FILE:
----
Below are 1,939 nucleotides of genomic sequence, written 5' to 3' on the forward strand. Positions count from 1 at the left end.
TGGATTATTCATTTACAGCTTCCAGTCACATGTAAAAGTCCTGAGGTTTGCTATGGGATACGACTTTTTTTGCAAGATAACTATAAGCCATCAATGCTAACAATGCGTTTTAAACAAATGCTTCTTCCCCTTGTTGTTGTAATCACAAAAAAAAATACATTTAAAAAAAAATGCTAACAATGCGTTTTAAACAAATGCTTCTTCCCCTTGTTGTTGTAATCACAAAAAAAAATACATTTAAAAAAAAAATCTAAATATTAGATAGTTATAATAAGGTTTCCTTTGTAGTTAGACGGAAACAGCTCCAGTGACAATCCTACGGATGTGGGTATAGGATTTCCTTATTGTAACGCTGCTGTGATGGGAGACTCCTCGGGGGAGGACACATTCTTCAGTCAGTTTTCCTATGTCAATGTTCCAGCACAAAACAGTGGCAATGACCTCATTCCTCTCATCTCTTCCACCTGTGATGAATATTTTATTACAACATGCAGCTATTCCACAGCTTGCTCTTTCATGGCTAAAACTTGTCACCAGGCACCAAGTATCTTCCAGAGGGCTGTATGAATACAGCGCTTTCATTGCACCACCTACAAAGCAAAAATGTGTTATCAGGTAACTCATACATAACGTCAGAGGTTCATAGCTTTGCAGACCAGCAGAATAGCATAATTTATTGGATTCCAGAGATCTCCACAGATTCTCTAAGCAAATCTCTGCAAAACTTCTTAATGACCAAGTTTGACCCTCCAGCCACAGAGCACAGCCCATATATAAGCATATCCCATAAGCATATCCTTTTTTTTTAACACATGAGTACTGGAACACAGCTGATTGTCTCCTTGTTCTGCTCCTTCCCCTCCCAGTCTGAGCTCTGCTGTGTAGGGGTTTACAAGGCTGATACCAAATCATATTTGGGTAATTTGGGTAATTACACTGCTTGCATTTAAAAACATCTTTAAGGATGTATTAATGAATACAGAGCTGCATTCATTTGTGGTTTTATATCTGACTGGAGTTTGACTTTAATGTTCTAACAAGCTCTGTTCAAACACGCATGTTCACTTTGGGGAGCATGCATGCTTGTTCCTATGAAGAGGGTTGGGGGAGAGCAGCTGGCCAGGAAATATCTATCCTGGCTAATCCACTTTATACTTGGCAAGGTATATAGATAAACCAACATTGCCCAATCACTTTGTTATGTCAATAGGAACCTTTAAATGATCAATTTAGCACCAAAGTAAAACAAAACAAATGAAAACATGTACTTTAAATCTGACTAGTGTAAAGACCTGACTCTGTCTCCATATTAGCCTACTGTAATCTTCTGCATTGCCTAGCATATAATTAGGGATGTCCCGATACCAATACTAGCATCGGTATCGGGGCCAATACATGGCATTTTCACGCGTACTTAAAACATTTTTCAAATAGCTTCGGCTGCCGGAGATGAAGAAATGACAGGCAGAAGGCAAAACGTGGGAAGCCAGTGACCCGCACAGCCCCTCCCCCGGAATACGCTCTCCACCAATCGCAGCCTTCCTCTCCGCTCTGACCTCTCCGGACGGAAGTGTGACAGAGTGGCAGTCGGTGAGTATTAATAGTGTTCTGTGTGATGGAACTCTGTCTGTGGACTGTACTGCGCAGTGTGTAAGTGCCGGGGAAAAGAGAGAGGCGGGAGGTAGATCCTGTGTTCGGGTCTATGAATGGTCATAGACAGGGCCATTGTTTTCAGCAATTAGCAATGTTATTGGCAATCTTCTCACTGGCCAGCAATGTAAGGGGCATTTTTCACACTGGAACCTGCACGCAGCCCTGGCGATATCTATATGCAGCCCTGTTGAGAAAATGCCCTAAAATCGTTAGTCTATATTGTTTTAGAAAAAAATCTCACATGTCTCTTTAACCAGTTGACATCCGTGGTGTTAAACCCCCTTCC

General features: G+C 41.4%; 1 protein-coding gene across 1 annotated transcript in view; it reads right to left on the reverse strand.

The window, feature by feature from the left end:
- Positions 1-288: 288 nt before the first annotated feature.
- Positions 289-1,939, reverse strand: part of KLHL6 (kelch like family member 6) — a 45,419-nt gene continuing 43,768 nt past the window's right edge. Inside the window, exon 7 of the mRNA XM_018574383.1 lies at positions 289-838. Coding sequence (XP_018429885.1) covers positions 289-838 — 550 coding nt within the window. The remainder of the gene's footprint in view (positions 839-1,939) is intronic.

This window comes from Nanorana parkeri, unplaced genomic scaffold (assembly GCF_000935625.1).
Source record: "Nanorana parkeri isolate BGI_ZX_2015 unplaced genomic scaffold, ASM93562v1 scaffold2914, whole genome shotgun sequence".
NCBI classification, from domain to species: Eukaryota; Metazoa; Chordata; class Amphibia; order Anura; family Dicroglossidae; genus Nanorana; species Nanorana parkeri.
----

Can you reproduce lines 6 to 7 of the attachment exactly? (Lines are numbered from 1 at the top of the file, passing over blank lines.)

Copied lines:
- Positions 289-1,939, reverse strand: part of KLHL6 (kelch like family member 6) — a 45,419-nt gene continuing 43,768 nt past the window's right edge. Inside the window, exon 7 of the mRNA XM_018574383.1 lies at positions 289-838. Coding sequence (XP_018429885.1) covers positions 289-838 — 550 coding nt within the window. The remainder of the gene's footprint in view (positions 839-1,939) is intronic.

This window comes from Nanorana parkeri, unplaced genomic scaffold (assembly GCF_000935625.1).